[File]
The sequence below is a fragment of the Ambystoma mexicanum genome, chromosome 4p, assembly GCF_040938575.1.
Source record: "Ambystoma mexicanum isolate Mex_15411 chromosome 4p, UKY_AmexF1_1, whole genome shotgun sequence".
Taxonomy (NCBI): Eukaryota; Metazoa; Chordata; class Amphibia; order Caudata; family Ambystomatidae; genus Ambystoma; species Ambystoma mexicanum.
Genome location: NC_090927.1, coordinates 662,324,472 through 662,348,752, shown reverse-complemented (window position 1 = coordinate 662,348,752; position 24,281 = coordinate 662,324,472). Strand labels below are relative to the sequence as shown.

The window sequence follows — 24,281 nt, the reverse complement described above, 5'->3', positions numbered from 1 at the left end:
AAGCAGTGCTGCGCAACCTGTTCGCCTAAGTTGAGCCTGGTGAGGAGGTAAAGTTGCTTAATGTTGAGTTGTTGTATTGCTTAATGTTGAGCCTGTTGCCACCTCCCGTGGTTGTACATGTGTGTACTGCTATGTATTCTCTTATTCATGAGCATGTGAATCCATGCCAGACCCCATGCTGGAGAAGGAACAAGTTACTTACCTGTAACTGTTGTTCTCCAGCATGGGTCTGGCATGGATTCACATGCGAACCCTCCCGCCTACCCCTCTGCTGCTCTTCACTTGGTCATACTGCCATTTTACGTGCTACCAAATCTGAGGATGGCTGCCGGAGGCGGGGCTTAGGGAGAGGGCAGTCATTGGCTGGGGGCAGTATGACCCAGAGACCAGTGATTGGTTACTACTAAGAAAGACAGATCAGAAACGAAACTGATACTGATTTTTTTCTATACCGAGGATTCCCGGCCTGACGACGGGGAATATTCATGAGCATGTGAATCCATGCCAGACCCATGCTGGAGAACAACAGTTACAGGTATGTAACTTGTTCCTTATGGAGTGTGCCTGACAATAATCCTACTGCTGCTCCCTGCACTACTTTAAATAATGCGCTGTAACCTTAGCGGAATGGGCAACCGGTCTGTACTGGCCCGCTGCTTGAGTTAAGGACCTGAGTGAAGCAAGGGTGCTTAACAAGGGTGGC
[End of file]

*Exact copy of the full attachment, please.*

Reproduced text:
The sequence below is a fragment of the Ambystoma mexicanum genome, chromosome 4p, assembly GCF_040938575.1.
Source record: "Ambystoma mexicanum isolate Mex_15411 chromosome 4p, UKY_AmexF1_1, whole genome shotgun sequence".
Taxonomy (NCBI): Eukaryota; Metazoa; Chordata; class Amphibia; order Caudata; family Ambystomatidae; genus Ambystoma; species Ambystoma mexicanum.
Genome location: NC_090927.1, coordinates 662,324,472 through 662,348,752, shown reverse-complemented (window position 1 = coordinate 662,348,752; position 24,281 = coordinate 662,324,472). Strand labels below are relative to the sequence as shown.

The window sequence follows — 24,281 nt, the reverse complement described above, 5'->3', positions numbered from 1 at the left end:
AAGCAGTGCTGCGCAACCTGTTCGCCTAAGTTGAGCCTGGTGAGGAGGTAAAGTTGCTTAATGTTGAGTTGTTGTATTGCTTAATGTTGAGCCTGTTGCCACCTCCCGTGGTTGTACATGTGTGTACTGCTATGTATTCTCTTATTCATGAGCATGTGAATCCATGCCAGACCCCATGCTGGAGAAGGAACAAGTTACTTACCTGTAACTGTTGTTCTCCAGCATGGGTCTGGCATGGATTCACATGCGAACCCTCCCGCCTACCCCTCTGCTGCTCTTCACTTGGTCATACTGCCATTTTACGTGCTACCAAATCTGAGGATGGCTGCCGGAGGCGGGGCTTAGGGAGAGGGCAGTCATTGGCTGGGGGCAGTATGACCCAGAGACCAGTGATTGGTTACTACTAAGAAAGACAGATCAGAAACGAAACTGATACTGATTTTTTTCTATACCGAGGATTCCCGGCCTGACGACGGGGAATATTCATGAGCATGTGAATCCATGCCAGACCCATGCTGGAGAACAACAGTTACAGGTATGTAACTTGTTCCTTATGGAGTGTGCCTGACAATAATCCTACTGCTGCTCCCTGCACTACTTTAAATAATGCGCTGTAACCTTAGCGGAATGGGCAACCGGTCTGTACTGGCCCGCTGCTTGAGTTAAGGACCTGAGTGAAGCAAGGGTGCTTAACAAGGGTGGC